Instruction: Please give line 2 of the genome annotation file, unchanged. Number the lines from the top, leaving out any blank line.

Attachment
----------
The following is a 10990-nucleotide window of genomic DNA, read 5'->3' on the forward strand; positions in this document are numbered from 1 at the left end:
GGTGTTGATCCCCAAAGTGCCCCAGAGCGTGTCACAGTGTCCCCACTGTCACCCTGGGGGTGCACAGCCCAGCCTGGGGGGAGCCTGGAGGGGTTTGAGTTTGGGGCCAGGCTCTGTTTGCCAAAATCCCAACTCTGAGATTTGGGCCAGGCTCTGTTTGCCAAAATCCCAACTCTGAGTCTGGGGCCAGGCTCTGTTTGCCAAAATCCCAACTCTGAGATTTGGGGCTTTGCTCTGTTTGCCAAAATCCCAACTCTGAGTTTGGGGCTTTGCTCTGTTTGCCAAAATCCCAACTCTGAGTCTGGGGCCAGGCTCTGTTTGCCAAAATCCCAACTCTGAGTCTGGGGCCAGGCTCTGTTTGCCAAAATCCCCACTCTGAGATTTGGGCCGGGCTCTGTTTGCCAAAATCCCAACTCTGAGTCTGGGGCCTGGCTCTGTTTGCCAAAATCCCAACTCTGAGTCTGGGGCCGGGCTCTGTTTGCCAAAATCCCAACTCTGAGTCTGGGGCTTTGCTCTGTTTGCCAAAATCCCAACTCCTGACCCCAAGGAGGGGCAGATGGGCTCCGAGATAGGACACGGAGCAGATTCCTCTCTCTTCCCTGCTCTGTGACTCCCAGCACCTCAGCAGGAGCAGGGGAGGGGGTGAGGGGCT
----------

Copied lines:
GGTGTTGATCCCCAAAGTGCCCCAGAGCGTGTCACAGTGTCCCCACTGTCACCCTGGGGGTGCACAGCCCAGCCTGGGGGGAGCCTGGAGGGGTTTGAGTTTGGGGCCAGGCTCTGTTTGCCAAAATCCCAACTCTGAGATTTGGGCCAGGCTCTGTTTGCCAAAATCCCAACTCTGAGTCTGGGGCCAGGCTCTGTTTGCCAAAATCCCAACTCTGAGATTTGGGGCTTTGCTCTGTTTGCCAAAATCCCAACTCTGAGTTTGGGGCTTTGCTCTGTTTGCCAAAATCCCAACTCTGAGTCTGGGGCCAGGCTCTGTTTGCCAAAATCCCAACTCTGAGTCTGGGGCCAGGCTCTGTTTGCCAAAATCCCCACTCTGAGATTTGGGCCGGGCTCTGTTTGCCAAAATCCCAACTCTGAGTCTGGGGCCTGGCTCTGTTTGCCAAAATCCCAACTCTGAGTCTGGGGCCGGGCTCTGTTTGCCAAAATCCCAACTCTGAGTCTGGGGCTTTGCTCTGTTTGCCAAAATCCCAACTCCTGACCCCAAGGAGGGGCAGATGGGCTCCGAGATAGGACACGGAGCAGATTCCTCTCTCTTCCCTGCTCTGTGACTCCCAGCACCTCAGCAGGAGCAGGGGAGGGGGTGAGGGGCT